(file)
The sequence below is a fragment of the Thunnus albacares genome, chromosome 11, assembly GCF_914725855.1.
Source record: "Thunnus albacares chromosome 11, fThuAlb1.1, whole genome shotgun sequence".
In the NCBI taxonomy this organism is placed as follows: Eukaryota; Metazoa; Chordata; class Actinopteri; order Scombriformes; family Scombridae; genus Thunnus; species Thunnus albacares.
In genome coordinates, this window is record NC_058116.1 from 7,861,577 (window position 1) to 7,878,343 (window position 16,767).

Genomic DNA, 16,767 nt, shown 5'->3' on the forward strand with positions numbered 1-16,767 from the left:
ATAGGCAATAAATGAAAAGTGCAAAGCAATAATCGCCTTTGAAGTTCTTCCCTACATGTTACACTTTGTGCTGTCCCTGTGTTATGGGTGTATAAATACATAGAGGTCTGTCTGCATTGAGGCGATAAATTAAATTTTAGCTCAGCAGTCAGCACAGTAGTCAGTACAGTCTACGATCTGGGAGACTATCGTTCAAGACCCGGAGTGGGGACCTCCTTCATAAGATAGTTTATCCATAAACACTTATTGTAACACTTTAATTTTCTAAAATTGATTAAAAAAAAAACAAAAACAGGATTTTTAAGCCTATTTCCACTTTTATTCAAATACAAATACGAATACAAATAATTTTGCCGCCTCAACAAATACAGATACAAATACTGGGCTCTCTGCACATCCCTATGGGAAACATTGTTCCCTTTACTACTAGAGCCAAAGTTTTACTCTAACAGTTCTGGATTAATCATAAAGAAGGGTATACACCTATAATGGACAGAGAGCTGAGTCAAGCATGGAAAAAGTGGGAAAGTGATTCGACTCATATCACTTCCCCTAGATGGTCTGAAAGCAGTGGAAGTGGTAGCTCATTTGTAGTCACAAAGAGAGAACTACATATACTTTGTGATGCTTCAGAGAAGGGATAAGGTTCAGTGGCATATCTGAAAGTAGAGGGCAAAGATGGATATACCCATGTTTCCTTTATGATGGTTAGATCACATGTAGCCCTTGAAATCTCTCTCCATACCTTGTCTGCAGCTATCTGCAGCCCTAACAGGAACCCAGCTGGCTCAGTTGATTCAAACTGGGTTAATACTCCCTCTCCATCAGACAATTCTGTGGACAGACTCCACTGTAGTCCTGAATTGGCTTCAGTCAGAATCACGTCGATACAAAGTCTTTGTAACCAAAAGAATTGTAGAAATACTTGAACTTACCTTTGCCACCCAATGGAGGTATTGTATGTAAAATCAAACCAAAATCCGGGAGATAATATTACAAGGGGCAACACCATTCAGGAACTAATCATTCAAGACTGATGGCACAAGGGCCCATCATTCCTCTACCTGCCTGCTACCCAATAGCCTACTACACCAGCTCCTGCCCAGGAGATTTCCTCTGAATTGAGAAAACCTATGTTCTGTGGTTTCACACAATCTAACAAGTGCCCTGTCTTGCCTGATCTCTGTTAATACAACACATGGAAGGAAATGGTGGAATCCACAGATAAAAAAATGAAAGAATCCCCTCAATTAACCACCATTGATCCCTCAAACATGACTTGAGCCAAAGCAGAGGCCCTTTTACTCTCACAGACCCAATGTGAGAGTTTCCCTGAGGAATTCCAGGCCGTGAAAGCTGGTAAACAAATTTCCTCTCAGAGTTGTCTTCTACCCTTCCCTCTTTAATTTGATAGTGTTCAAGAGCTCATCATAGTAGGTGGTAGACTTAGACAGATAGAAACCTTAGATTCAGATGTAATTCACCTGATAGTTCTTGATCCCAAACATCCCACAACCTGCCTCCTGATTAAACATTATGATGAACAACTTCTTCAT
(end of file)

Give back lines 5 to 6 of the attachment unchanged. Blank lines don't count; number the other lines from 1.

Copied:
Genomic DNA, 16,767 nt, shown 5'->3' on the forward strand with positions numbered 1-16,767 from the left:
ATAGGCAATAAATGAAAAGTGCAAAGCAATAATCGCCTTTGAAGTTCTTCCCTACATGTTACACTTTGTGCTGTCCCTGTGTTATGGGTGTATAAATACATAGAGGTCTGTCTGCATTGAGGCGATAAATTAAATTTTAGCTCAGCAGTCAGCACAGTAGTCAGTACAGTCTACGATCTGGGAGACTATCGTTCAAGACCCGGAGTGGGGACCTCCTTCATAAGATAGTTTATCCATAAACACTTATTGTAACACTTTAATTTTCTAAAATTGATTAAAAAAAAAACAAAAACAGGATTTTTAAGCCTATTTCCACTTTTATTCAAATACAAATACGAATACAAATAATTTTGCCGCCTCAACAAATACAGATACAAATACTGGGCTCTCTGCACATCCCTATGGGAAACATTGTTCCCTTTACTACTAGAGCCAAAGTTTTACTCTAACAGTTCTGGATTAATCATAAAGAAGGGTATACACCTATAATGGACAGAGAGCTGAGTCAAGCATGGAAAAAGTGGGAAAGTGATTCGACTCATATCACTTCCCCTAGATGGTCTGAAAGCAGTGGAAGTGGTAGCTCATTTGTAGTCACAAAGAGAGAACTACATATACTTTGTGATGCTTCAGAGAAGGGATAAGGTTCAGTGGCATATCTGAAAGTAGAGGGCAAAGATGGATATACCCATGTTTCCTTTATGATGGTTAGATCACATGTAGCCCTTGAAATCTCTCTCCATACCTTGTCTGCAGCTATCTGCAGCCCTAACAGGAACCCAGCTGGCTCAGTTGATTCAAACTGGGTTAATACTCCCTCTCCATCAGACAATTCTGTGGACAGACTCCACTGTAGTCCTGAATTGGCTTCAGTCAGAATCACGTCGATACAAAGTCTTTGTAACCAAAAGAATTGTAGAAATACTTGAACTTACCTTTGCCACCCAATGGAGGTATTGTATGTAAAATCAAACCAAAATCCGGGAGATAATATTACAAGGGGCAACACCATTCAGGAACTAATCATTCAAGACTGATGGCACAAGGGCCCATCATTCCTCTACCTGCCTGCTACCCAATAGCCTACTACACCAGCTCCTGCCCAGGAGATTTCCTCTGAATTGAGAAAACCTATGTTCTGTGGTTTCACACAATCTAACAAGTGCCCTGTCTTGCCTGATCTCTGTTAATACAACACATGGAAGGAAATGGTGGAATCCACAGATAAAAAAATGAAAGAATCCCCTCAATTAACCACCATTGATCCCTCAAACATGACTTGAGCCAAAGCAGAGGCCCTTTTACTCTCACAGACCCAATGTGAGAGTTTCCCTGAGGAATTCCAGGCCGTGAAAGCTGGTAAACAAATTTCCTCTCAGAGTTGTCTTCTACCCTTCCCTCTTTAATTTGATAGTGTTCAAGAGCTCATCATAGTAGGTGGTAGACTTAGACAGATAGAAACCTTAGATTCAGATGTAATTCACCTGATAGTTCTTGATCCCAAACATCCCACAACCTGCCTCCTGATTAAACATTATGATGAACAACTTCTTCAT